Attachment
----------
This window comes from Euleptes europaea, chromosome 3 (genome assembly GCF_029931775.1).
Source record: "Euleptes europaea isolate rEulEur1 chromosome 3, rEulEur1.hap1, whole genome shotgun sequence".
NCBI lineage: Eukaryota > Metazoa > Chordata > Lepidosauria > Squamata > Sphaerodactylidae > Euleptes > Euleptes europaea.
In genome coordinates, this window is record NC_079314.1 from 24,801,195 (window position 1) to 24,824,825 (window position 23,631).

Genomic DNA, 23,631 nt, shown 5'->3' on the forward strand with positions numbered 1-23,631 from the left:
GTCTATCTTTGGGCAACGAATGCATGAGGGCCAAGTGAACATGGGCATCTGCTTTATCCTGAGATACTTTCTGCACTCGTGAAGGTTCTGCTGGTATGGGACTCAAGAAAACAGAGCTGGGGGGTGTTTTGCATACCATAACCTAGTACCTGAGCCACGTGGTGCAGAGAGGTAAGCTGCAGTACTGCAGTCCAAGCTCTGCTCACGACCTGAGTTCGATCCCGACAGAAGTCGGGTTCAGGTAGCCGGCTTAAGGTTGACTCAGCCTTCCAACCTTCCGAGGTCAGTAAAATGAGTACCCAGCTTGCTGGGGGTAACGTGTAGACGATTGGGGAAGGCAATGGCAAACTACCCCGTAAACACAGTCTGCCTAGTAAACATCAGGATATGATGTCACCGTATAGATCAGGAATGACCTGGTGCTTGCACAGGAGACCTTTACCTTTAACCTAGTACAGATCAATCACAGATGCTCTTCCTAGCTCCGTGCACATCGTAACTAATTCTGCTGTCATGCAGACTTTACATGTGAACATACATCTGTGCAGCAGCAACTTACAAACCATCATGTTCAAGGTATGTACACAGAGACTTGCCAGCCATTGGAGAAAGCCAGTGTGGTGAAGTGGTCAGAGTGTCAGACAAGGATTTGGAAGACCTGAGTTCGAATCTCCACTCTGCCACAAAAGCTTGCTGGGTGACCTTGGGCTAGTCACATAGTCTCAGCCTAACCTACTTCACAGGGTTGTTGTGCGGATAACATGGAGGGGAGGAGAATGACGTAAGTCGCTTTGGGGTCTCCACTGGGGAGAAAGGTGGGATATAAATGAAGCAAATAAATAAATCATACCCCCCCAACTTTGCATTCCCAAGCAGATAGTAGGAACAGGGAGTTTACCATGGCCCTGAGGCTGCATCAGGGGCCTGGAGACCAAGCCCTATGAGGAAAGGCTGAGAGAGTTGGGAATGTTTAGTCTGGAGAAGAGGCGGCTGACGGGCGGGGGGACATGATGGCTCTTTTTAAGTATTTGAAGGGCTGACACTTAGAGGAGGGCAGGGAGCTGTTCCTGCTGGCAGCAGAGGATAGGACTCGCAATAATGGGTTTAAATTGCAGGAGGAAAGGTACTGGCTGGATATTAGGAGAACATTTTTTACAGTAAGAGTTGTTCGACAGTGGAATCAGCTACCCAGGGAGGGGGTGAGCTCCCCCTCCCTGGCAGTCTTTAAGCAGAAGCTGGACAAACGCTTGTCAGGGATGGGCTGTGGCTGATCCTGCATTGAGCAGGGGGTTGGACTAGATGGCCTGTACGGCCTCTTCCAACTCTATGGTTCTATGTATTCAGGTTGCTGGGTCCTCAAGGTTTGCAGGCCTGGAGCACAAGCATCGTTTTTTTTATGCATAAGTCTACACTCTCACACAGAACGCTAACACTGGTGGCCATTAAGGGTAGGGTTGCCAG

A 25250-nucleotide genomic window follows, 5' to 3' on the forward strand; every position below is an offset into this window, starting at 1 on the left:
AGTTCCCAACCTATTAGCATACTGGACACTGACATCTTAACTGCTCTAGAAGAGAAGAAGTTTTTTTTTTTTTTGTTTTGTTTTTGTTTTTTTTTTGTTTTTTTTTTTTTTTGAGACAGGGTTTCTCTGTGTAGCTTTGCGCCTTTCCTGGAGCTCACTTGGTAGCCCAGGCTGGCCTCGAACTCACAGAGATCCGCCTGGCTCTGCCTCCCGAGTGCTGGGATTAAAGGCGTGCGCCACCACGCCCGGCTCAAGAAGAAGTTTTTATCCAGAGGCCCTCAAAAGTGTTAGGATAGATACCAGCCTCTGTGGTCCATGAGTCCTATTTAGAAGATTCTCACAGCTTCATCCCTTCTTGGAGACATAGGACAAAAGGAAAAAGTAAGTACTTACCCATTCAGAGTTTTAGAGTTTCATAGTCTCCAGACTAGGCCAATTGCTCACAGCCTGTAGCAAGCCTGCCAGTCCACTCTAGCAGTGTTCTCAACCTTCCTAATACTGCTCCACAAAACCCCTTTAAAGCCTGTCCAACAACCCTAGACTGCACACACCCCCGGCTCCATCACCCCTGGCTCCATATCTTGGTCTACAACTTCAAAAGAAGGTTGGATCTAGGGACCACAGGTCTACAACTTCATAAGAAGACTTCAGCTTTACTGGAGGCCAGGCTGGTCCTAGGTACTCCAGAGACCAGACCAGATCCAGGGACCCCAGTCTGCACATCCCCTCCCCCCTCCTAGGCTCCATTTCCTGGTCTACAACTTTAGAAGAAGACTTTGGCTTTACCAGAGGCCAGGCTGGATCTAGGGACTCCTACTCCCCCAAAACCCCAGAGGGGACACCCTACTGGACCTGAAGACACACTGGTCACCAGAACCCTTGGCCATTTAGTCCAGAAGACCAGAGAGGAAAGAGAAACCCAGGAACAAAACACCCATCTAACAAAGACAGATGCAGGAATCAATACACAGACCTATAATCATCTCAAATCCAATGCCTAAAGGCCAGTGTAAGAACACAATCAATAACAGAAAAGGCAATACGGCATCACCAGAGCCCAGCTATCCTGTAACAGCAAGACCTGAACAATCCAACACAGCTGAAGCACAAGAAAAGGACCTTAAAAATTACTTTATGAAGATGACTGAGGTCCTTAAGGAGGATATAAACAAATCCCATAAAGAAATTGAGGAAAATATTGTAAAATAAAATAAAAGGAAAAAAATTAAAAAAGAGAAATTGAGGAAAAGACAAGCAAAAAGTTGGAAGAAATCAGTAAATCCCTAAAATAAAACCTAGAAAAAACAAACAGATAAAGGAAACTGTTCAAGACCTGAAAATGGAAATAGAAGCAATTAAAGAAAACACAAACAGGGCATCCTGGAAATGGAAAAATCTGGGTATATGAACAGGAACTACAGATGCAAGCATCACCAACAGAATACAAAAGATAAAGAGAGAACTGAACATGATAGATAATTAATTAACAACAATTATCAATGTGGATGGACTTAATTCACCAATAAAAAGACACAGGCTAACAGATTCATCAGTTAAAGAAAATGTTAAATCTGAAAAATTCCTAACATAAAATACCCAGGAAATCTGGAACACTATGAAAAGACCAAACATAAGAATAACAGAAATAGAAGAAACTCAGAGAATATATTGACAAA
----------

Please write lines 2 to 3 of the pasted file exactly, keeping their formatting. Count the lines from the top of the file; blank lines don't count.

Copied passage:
Source record: "Euleptes europaea isolate rEulEur1 chromosome 3, rEulEur1.hap1, whole genome shotgun sequence".
NCBI lineage: Eukaryota > Metazoa > Chordata > Lepidosauria > Squamata > Sphaerodactylidae > Euleptes > Euleptes europaea.